What is 'Bank Grade' AML?

Scott Purcell  |

I see people saying "Bank Grade AML" in their marketing and promotions quite a bit lately. What's it mean?

Well, actually there is no defined standard for that, it's not a real term. People use it to mean "like a bank." As a bank is a BSA-subject firm and has enhanced responsibilities - especially when receiving cash deposits or conducting international business - and is under constant scrutiny from the various regulators (OCC, FDIC, Treasury, state banking commissioner, etc), each of whom have guidelines for banks, as well as annual examination guidelines. All banks and trust companies are subject to these standards and perform numerous anti-money laundering checks on customers, as well as detailed know-your-customer (KYC) onboarding. Money Services Businesses (MSB's) and other types of BSA-subject firms are also generally held to these standards, enven though they are not banks or trust companies.

How does this apply to cryptocurrency and the digital economy, and ICO's in particular?

ICO issuers, as you likely know, must register with FinCEN as a Money Services Business (MSB) if they are touching cash or cryptocurrency, or if they are minting tokens. And if they are touching money or cryptocurrency then they must also register with each state as a Money Transmitter (no reciprocity or preemption like there is for banks and trust companies). They are required to develop, implement and monitor their own risk-based controls, appropriate in-house BSA program and administer it directly as well as meet a number of reporting, record-keeping and data privacy obligations. Simply "punting" this and outsourcing to an unregulated service provider does not change your responsibilities or liability for any failure They can NOT rely on any third-party firm to do this for them except for banks or clearing firms who are performing and taking liability for the AML, and who are "minting" the tokens.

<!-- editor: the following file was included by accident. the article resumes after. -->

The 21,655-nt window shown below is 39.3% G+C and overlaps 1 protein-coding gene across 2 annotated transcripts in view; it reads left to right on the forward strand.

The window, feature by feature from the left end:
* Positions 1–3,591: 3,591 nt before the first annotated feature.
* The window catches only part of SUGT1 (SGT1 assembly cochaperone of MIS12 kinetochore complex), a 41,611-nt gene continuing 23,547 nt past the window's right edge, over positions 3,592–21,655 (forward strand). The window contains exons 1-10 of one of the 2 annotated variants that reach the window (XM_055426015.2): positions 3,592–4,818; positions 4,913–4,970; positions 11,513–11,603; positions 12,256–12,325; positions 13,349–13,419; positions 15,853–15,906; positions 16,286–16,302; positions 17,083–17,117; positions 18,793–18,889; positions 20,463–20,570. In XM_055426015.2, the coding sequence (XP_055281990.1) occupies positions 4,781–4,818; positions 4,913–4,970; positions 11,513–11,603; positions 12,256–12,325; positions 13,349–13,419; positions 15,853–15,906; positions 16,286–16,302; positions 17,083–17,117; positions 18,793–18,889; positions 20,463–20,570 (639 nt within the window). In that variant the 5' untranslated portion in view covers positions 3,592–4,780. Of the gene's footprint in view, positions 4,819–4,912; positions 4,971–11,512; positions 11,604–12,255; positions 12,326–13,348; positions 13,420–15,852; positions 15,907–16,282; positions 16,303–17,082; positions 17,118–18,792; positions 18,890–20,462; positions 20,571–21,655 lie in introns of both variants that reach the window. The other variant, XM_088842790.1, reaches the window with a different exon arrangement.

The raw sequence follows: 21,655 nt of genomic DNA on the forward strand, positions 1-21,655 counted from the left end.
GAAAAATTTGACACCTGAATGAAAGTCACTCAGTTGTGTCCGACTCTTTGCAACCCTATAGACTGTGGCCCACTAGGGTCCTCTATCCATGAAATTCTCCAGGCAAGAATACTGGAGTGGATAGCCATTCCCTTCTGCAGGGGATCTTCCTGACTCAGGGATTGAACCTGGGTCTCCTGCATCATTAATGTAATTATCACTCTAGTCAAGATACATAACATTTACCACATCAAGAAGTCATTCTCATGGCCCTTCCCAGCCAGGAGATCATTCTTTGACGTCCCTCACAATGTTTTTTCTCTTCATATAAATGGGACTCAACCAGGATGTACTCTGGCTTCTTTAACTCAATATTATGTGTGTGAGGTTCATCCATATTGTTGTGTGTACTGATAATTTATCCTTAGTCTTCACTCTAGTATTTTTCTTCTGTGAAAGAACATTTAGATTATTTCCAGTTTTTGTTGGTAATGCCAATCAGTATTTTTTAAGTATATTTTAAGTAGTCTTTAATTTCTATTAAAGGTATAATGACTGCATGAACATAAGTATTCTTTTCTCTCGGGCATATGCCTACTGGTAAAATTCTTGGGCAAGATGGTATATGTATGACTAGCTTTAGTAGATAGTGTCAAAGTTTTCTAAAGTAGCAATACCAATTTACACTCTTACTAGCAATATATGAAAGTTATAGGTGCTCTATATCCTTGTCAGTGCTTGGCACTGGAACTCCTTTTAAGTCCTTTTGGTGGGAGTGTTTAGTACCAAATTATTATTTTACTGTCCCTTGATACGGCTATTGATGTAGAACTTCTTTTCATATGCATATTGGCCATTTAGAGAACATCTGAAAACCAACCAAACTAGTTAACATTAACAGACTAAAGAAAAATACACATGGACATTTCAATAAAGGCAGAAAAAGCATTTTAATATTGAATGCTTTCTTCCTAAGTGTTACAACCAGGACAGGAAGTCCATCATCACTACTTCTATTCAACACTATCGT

Why is this important?

Disturbingly, I see a lot of people either ignoring this or doing it wrong and setting themselves up for serious problems. Technology entrepreneurs chafe at regulation, I understand that. It's a burden, it's a hassle, it's expensive, and at times it just doesn't make sense. But it is what it is. Violations of regulations can lead to fines, offering rescissions, civil lawsuits, sanctions and even jail time for officers, directors and even outside lawyers and broker-dealers advising an ICO.

Often I hear people say "oh, we are using such-and-such aml firm to do this for us." Huh? You can't do that. The issuer can certainly rely on non-bank AML providers for data feeds and even to do a lot of the leg-work in processing and clearing exceptions. That's fine, banks and trust companies all do that (e.g. LexisNexis, Trullio, Identity Mind, etc, etc). But the responsibility is for the issuer...not the outsourced firm (unless they are a bank or clearing firm)...to develop, staff and run an in-house BSA program, file CTR's, SARs and other reports, and make accept/deny decisions.